The Royal Society for the Encouragement of Arts, Manufactures and Commerce (RSA) is a London-based, British organisation committed to finding practical solutions to social challenges. Founded in 1754 by William Shipley as the Society for the Encouragement of Arts, Manufacture and Commerce, it was granted a Royal Charter in 1847, and the right to use the term Royal in its name by King Edward VII in 1908. The shorter version, The Royal Society of Arts and the related RSA acronym, are used more frequently than the full name.
Charles Dickens, Adam Smith, Benjamin Franklin, Karl Marx, William Hogarth, John Diefenbaker, Stephen Hawking, Benson Taylor and Tim Berners-Lee are some of the notable past and present Fellows, and today it has Fellows elected from 80 countries worldwide.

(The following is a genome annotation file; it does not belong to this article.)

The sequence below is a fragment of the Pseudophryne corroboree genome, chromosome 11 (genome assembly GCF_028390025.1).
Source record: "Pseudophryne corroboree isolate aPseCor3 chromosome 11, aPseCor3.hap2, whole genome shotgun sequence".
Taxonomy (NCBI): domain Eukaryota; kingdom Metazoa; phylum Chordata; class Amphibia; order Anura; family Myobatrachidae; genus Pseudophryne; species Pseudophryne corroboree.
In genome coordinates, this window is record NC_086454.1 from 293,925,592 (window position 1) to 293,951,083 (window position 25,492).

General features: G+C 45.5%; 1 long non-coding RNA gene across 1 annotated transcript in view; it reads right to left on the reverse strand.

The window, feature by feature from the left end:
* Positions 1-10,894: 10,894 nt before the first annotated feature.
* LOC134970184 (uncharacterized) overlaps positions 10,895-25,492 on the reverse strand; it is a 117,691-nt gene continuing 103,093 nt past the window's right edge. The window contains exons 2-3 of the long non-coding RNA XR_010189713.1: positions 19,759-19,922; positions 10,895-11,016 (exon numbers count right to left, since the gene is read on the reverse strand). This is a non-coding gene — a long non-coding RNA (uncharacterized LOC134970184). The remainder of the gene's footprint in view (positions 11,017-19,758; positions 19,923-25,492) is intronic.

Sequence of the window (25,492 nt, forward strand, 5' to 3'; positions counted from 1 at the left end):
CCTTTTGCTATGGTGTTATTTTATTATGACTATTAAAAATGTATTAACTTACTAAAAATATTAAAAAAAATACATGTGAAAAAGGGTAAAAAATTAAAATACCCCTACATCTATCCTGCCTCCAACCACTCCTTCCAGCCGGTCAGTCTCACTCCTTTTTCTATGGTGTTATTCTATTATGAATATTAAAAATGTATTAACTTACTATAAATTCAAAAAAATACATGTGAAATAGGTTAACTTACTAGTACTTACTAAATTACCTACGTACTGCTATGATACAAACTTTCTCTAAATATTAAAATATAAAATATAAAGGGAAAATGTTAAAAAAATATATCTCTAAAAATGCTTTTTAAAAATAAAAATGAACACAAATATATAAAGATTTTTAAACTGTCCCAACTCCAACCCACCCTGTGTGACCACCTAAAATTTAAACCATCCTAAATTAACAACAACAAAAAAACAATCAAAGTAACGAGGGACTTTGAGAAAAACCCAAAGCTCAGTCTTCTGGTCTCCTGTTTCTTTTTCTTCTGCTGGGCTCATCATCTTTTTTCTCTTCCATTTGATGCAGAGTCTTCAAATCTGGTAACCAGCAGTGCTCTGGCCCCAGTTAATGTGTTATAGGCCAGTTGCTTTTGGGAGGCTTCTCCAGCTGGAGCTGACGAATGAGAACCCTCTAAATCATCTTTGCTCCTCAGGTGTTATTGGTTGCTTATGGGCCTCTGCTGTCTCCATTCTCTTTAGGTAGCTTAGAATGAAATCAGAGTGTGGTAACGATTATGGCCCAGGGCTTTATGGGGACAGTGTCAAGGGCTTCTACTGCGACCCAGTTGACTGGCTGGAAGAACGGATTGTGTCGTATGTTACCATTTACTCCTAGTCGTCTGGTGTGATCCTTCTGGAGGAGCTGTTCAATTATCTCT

The RSA award three medals, the Albert Medal, the Benjamin Franklin Medal (following a decision by the Board in 2013, the Benjamin Franklin Medal is now overseen by the RSA US, although the final nomination is ratified by the UK Board) and the Bicentenary Medal. Medal winners include Nelson Mandela, Sir Frank Whittle, and Professor Stephen Hawking. The RSA members are innovative contributors to the human knowledge, as shown by the Oxford English Dictionary which records the first use of the term "sustainability" in an environmental sense of the word in the RSA's Journal in 1980.
18 August 2017